The man who was Lawrence of Arabia
Exhausted, bitterly disappointed by failure, and with his duties to Winston Churchill discharged, Lawrence of Arabia (T E Lawrence) returned to Clouds Hill in Dorset from Syria after World War One.
Lawrence had lobbied to promote Arab independence, but the imperialists of the time were having none of it. So, it was rest and spiritual convalescence that he needed after the horror and responsibilities of war.
A rural retreat
This led him to Clouds Hill in Dorset, a tiny brick and tile cottage built for a long forgotten woodman some 115 years earlier.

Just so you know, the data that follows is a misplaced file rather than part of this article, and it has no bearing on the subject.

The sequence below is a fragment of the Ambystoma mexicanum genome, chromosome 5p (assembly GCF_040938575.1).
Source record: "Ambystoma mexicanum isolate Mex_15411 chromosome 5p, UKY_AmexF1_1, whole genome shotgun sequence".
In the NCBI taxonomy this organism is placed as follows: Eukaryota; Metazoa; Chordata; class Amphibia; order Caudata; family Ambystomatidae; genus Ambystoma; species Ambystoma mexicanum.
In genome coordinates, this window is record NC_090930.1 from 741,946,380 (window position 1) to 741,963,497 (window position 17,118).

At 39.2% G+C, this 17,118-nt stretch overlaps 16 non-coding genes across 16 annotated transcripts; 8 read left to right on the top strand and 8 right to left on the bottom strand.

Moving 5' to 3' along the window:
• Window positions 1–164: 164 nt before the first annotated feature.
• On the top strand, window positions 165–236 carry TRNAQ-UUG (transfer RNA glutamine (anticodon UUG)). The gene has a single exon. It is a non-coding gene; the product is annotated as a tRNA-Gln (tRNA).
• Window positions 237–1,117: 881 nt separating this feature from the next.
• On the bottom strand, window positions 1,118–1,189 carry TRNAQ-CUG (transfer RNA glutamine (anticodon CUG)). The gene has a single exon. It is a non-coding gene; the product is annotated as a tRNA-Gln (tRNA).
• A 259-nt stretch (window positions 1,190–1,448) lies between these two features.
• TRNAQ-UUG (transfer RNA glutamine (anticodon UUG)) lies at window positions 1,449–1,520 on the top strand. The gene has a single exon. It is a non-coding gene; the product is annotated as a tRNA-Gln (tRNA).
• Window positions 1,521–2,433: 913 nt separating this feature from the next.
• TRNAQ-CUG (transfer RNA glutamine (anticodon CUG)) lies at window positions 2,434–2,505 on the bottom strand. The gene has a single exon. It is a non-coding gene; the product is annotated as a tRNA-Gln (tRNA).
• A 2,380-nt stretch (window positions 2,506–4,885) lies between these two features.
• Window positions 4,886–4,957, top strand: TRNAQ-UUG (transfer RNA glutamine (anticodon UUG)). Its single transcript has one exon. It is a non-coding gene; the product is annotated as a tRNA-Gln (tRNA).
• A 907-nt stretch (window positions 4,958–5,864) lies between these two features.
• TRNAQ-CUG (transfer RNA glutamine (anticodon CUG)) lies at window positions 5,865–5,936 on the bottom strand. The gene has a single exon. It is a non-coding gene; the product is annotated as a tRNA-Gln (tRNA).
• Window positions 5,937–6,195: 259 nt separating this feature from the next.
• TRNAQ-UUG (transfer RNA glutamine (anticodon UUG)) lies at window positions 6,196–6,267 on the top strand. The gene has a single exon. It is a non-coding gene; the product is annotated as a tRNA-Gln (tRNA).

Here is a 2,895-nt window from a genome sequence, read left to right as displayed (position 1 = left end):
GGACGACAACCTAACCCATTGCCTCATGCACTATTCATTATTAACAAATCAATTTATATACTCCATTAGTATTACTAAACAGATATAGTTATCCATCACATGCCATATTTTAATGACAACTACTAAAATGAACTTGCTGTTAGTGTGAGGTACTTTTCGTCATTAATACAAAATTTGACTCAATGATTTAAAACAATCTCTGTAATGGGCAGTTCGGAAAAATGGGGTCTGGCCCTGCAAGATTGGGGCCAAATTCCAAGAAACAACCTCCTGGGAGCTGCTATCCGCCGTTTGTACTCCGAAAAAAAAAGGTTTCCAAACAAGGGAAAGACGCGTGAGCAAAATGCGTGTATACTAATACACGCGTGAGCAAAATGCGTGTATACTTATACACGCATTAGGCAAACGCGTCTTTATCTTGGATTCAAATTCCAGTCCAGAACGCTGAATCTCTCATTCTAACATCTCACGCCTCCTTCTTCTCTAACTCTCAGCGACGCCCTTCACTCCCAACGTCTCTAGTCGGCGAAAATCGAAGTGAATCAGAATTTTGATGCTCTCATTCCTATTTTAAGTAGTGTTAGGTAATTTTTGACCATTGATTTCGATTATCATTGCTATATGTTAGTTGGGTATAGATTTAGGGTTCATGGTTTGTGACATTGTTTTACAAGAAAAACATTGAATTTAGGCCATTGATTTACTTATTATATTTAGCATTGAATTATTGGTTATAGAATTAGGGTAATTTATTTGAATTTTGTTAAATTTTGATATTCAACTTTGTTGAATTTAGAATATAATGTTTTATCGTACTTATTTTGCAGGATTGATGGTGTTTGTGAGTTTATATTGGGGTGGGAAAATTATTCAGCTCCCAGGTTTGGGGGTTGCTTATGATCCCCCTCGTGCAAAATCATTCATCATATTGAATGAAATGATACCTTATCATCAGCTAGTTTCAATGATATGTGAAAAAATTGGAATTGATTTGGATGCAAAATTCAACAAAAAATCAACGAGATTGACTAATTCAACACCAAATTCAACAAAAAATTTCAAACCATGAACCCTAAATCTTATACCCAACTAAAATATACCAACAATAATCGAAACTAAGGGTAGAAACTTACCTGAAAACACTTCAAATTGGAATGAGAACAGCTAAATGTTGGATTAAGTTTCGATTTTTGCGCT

For this Spartan setting, he had a simple armchair made by a boat builder, finished with the finest dove grey leather, and the softest sheepskin cushions. He put it in the book room, where he could read, write and sleep in front of the log fire.
Not only was the chair made to fit him perfectly, but it was also supplied with a bookrest which enabled Lawrence to research and write his book, Seven Pillars of Wisdom.
Immortalised on film
The most famous Englishman of his generation, celebrated for his daring military exploits and role in the Arab revolt, Lawrence is remembered for this literary masterpiece which was brought to the cinema in the epic film of the book, starring Peter O’Toole.
Killed on his motorbike only yards from home, Lawrence’s modest cottage at Clouds Hill is kept as a memorial, just as it was left at his death.